- to move restively sidewise or backward instead of forward, as an animal in harness; balk.
- to balk at doing something; defer action; procrastinate.
- a horse or other animal that jibs.
Origin of jib3
Examples from the Web for jibber
Equally bad is the horse with no mouth at all, for he is often a rearer or a jibber.Riding and Driving for Women
One of them was riding a ‘jibber,’ and in order to get the animal along had tied it to that of his comrade.South Africa and the Transvaal War, vol. 7
Yes, I shall sit on your shoulder at night and jibber into your ear so that you cannot sleep, until you die.Allan and the Holy Flower
H. Rider Haggard
- nautical any triangular sail set forward of the foremast of a vessel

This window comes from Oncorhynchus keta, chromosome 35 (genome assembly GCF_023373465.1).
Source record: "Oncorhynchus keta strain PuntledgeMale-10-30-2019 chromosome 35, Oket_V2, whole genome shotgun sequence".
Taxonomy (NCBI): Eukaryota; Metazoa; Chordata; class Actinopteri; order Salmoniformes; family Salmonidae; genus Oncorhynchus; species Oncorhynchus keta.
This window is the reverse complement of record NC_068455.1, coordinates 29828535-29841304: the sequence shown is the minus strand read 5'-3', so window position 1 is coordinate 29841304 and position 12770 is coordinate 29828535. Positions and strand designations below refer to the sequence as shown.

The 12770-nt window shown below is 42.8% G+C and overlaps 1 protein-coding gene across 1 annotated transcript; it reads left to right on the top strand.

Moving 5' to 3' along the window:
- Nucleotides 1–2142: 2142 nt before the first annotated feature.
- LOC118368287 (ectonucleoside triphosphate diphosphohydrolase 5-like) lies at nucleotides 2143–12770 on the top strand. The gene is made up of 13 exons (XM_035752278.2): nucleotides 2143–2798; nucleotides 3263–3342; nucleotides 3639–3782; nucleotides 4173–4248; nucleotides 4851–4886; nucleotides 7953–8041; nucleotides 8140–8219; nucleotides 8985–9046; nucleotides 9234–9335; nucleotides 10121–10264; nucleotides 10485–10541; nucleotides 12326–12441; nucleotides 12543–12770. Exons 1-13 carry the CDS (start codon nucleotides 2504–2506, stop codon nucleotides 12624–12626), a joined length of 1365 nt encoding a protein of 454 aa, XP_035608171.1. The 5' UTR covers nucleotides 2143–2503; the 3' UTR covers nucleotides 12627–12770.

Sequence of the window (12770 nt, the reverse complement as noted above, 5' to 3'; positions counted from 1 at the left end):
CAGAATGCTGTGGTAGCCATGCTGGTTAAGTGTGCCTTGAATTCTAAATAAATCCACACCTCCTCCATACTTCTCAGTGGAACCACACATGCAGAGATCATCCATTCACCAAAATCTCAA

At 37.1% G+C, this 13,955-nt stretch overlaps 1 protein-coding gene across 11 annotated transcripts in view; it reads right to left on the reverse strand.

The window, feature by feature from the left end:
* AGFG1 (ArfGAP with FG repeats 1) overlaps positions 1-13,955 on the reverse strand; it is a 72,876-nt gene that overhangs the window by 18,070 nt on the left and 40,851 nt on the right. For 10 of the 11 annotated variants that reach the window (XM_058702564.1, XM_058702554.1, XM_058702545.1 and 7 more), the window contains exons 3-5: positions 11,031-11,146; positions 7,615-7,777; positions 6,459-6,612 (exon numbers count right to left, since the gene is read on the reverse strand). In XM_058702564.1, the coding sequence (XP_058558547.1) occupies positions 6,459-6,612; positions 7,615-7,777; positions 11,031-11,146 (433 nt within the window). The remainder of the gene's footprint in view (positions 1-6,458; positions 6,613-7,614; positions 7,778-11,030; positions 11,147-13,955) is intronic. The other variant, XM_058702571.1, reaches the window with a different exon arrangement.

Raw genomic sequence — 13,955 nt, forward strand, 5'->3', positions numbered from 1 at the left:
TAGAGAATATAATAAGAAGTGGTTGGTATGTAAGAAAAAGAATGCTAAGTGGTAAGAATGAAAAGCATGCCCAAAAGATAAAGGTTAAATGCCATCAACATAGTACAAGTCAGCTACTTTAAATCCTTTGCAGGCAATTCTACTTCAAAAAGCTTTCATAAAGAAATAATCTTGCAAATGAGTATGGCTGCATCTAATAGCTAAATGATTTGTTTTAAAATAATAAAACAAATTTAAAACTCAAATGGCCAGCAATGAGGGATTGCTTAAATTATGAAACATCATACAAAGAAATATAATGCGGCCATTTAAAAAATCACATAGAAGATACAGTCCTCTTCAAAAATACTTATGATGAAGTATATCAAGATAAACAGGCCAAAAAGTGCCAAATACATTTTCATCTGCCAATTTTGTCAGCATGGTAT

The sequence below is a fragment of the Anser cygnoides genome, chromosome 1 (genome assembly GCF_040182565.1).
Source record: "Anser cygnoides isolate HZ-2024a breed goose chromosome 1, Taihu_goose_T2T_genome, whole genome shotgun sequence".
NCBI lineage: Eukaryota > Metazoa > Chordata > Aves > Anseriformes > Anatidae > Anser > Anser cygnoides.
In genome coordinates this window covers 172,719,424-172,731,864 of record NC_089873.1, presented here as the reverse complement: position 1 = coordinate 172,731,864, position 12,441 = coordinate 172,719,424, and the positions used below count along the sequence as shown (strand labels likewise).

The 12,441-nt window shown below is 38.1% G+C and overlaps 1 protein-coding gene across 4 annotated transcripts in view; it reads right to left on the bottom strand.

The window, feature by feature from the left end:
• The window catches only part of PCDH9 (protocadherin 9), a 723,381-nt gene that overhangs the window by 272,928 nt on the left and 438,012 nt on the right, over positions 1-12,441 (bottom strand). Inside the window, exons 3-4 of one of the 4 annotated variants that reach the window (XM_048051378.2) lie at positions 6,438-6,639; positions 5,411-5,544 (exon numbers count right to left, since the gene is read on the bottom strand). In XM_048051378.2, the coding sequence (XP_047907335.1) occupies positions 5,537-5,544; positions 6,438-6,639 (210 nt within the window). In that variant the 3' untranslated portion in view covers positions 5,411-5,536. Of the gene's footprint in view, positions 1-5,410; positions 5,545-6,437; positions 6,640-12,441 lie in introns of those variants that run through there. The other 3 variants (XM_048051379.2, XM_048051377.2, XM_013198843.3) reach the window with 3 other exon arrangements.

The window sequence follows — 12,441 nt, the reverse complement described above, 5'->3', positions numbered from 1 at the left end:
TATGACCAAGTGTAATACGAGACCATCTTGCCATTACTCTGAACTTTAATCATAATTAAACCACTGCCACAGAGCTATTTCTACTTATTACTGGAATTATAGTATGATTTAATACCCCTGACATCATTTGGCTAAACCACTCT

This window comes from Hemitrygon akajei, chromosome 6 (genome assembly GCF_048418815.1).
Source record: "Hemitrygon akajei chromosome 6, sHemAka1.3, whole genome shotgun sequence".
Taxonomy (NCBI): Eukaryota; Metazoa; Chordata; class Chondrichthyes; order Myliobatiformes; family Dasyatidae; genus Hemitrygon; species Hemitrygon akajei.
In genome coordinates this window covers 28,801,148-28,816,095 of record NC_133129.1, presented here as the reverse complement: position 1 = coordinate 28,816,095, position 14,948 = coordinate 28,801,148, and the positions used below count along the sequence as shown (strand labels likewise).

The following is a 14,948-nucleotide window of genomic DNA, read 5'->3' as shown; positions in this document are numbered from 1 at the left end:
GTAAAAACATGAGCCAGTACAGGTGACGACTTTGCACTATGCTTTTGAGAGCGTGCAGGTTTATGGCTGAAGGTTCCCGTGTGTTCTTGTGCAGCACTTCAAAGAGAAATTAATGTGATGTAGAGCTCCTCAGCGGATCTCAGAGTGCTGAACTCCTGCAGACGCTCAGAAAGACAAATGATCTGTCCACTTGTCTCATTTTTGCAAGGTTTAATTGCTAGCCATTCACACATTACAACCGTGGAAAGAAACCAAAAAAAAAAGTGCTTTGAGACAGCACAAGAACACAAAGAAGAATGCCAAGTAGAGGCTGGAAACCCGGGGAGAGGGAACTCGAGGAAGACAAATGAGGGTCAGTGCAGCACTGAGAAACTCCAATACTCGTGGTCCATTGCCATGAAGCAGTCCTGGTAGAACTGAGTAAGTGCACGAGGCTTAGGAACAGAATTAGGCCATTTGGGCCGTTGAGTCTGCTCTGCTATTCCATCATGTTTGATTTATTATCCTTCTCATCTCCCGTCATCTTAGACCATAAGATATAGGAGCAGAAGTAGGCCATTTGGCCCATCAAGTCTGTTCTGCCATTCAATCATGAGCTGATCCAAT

- cut of someone's jib someone's manner, behaviour, style, etc
- the lower lip, usually when it protrudes forwards in a grimace
- the face or nose
- (often foll by at) to be reluctant (to); hold back (from); balk (at)
- (of an animal) to stop short and refuse to go forwardsthe horse jibbed at the jump
- nautical variant of gybe
- the projecting arm of a crane or the boom of a derrick, esp one that is pivoted to enable it to be raised or lowered
- (often plural) South Wales dialect a contortion of the face; a facestop making jibs
Word Origin and History for jibber
"foresail of a ship," 1660s, gibb, of uncertain origin, perhaps related to gibbet, from notion of a sail "hanging" from a masthead [Barnhart, OED]. Or perhaps from jib (v.) "shift a sail or boom" (1690s), from Dutch gijben, apparently related to gijk "boom or spar of a sailing ship." Said to indicate a ship's character to an observant sailor as a strange vessel approaches at sea; also nautical slang for "face," hence cut of (one's) jib "personal appearance" (1821).
Idioms and Phrases with jibber
see cut of one's jib